The Verdict for All-New X-Men #1:
5 out of 5

If you like this review, or any of my others, don’t forget to subscribe!

Until next time,
Stay nerdy, my friends.

image

We’re used to a world that hates and fears mutants, but in Extraordinary X-Men #1 that fear and hatred gets taken to a whole new level.  Following the spread of the Inhumans Terrigen Mist, mutantkind is on the decline.  The Mist has some pretty severe effects on mutants, often causing serious harm and rendering all of them sterile.  There is no question, the mutants currently in existence will be the last generation.  These extraordinary times require an extraordinary team to fight the evils of the world, and this group of X-Men, led by Storm, is stepping up to the plate.

Jeff Lemire handles the writing task on this series, and he does a pretty good job of keeping things interesting.  We feel the tension and the vitriol that the mutants face from humans.  Lemire uses this first issue as more of an introduction piece to show Storm gathering as many mutants as she can in order to bring them to a safe location.  In the process of doing that, she is simultaneously recruiting proven fighters like Colossus and Nightcrawler to help defend the compound and keep it safe.  This makes for a lot of jumping around in the narrative, but for the most part, there is enough material with each scene to keep the story from getting too scattered.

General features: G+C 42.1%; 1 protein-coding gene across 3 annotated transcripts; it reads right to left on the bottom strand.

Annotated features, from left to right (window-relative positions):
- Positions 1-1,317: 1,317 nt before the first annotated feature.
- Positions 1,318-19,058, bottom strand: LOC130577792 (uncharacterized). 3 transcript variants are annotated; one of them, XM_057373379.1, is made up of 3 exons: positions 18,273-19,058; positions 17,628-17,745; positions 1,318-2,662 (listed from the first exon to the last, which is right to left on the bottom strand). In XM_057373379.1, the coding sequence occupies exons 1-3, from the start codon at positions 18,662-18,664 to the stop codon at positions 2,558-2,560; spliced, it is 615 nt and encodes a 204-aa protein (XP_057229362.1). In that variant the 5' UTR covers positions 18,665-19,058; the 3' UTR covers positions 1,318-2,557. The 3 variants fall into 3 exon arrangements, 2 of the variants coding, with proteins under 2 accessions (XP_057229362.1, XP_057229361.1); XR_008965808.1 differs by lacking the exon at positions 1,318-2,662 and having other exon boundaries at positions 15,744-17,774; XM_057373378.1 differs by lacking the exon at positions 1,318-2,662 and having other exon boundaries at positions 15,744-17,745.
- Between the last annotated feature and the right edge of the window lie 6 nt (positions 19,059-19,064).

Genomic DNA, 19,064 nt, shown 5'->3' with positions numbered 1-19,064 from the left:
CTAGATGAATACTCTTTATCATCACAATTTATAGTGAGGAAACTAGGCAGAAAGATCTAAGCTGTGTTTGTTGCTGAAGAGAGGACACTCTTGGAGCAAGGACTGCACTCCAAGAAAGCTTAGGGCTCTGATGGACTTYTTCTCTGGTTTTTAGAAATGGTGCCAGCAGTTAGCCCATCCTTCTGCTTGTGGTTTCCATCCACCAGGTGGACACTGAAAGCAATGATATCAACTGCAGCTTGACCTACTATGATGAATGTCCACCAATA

Humberto Ramos gets the art chores here.  I’ll be honest, I’ve never been a huge fan of Ramos’ style.  I find it to be too over the top and cartoonish, but in this series it seems to work pretty well.  I’m not sure if he dialed it back a little bit for this book, but I don’t completely hate it.  At the same time, this was more of a slow-paced, story-building issue, so it’s entirely possible that once we get to some more action scenes I may be reminded why I didn’t care too much for his art in the first place.